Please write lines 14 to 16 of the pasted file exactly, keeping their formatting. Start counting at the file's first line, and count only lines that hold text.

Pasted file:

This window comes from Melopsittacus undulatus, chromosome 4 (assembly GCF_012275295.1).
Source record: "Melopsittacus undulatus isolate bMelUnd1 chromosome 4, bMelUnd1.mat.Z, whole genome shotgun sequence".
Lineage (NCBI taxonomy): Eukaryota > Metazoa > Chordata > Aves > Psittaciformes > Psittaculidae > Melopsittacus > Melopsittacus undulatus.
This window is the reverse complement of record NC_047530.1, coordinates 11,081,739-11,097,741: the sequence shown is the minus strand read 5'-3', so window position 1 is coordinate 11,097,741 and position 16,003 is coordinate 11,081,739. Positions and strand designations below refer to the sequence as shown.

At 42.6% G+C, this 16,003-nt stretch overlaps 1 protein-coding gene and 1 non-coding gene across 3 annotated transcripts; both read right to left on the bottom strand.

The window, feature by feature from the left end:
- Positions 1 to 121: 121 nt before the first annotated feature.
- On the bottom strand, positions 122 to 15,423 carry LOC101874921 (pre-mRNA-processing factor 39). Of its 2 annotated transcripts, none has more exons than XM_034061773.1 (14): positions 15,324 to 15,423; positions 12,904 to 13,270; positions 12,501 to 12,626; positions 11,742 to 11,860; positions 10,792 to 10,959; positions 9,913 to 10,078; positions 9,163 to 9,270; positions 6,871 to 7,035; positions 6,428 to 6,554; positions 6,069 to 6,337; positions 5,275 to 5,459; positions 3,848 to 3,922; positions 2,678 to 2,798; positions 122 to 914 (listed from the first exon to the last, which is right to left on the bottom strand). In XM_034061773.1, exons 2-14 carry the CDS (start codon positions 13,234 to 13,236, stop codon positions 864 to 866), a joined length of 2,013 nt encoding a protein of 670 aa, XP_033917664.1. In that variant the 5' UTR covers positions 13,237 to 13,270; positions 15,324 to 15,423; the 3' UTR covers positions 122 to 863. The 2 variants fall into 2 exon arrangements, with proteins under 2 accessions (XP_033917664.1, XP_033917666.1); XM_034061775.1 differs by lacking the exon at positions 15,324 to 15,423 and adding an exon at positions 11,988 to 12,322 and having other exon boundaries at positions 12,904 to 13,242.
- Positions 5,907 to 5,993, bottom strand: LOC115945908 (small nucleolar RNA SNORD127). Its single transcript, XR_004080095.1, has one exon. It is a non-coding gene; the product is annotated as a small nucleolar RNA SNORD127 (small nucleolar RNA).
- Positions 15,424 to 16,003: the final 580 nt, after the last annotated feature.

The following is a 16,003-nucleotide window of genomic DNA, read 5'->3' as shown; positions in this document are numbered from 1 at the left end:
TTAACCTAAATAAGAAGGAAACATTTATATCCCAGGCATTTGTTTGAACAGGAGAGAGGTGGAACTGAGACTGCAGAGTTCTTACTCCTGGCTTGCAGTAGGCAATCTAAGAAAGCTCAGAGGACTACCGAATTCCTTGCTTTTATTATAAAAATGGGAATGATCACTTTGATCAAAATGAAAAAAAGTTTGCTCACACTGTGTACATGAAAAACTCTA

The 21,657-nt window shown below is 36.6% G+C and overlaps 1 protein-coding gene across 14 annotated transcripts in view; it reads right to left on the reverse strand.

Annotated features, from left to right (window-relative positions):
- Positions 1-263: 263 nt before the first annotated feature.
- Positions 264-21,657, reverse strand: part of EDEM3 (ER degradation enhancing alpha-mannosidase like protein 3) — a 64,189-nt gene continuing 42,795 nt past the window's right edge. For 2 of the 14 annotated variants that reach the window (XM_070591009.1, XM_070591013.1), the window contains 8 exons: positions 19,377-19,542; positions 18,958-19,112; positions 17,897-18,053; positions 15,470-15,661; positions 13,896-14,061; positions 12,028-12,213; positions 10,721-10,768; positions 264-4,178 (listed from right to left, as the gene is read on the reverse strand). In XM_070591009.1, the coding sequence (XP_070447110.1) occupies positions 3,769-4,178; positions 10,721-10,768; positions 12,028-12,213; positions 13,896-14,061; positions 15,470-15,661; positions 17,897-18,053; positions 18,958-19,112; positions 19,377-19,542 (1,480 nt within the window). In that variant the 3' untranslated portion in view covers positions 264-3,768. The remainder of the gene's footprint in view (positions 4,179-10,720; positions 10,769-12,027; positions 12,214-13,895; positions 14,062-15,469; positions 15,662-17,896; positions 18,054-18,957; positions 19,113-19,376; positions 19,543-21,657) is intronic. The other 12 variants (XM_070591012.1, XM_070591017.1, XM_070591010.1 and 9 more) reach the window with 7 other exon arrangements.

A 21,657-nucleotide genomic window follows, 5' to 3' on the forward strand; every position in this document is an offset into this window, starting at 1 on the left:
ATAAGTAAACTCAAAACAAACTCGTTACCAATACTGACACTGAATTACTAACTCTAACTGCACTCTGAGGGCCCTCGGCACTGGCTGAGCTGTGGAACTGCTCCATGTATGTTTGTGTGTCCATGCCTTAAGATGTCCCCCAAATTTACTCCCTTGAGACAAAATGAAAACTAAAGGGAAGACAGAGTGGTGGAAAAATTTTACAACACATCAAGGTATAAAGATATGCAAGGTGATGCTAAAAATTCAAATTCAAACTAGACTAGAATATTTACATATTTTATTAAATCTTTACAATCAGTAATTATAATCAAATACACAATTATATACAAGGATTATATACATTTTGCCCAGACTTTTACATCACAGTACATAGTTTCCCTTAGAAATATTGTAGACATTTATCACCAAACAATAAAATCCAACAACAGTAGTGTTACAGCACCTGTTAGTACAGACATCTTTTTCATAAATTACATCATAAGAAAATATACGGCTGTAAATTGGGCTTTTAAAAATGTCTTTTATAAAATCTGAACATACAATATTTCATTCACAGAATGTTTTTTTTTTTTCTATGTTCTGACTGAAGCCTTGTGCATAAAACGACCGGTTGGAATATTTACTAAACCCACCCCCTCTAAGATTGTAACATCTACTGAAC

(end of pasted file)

Annotated features, from left to right (window-relative positions):
- Positions 1-263: 263 nt before the first annotated feature.
- Positions 264-21,657, reverse strand: part of EDEM3 (ER degradation enhancing alpha-mannosidase like protein 3) — a 64,189-nt gene continuing 42,795 nt past the window's right edge. For 2 of the 14 annotated variants that reach the window (XM_070591009.1, XM_070591013.1), the window contains 8 exons: positions 19,377-19,542; positions 18,958-19,112; positions 17,897-18,053; positions 15,470-15,661; positions 13,896-14,061; positions 12,028-12,213; positions 10,721-10,768; positions 264-4,178 (listed from right to left, as the gene is read on the reverse strand). In XM_070591009.1, the coding sequence (XP_070447110.1) occupies positions 3,769-4,178; positions 10,721-10,768; positions 12,028-12,213; positions 13,896-14,061; positions 15,470-15,661; positions 17,897-18,053; positions 18,958-19,112; positions 19,377-19,542 (1,480 nt within the window). In that variant the 3' untranslated portion in view covers positions 264-3,768. The remainder of the gene's footprint in view (positions 4,179-10,720; positions 10,769-12,027; positions 12,214-13,895; positions 14,062-15,469; positions 15,662-17,896; positions 18,054-18,957; positions 19,113-19,376; positions 19,543-21,657) is intronic. The other 12 variants (XM_070591012.1, XM_070591017.1, XM_070591010.1 and 9 more) reach the window with 7 other exon arrangements.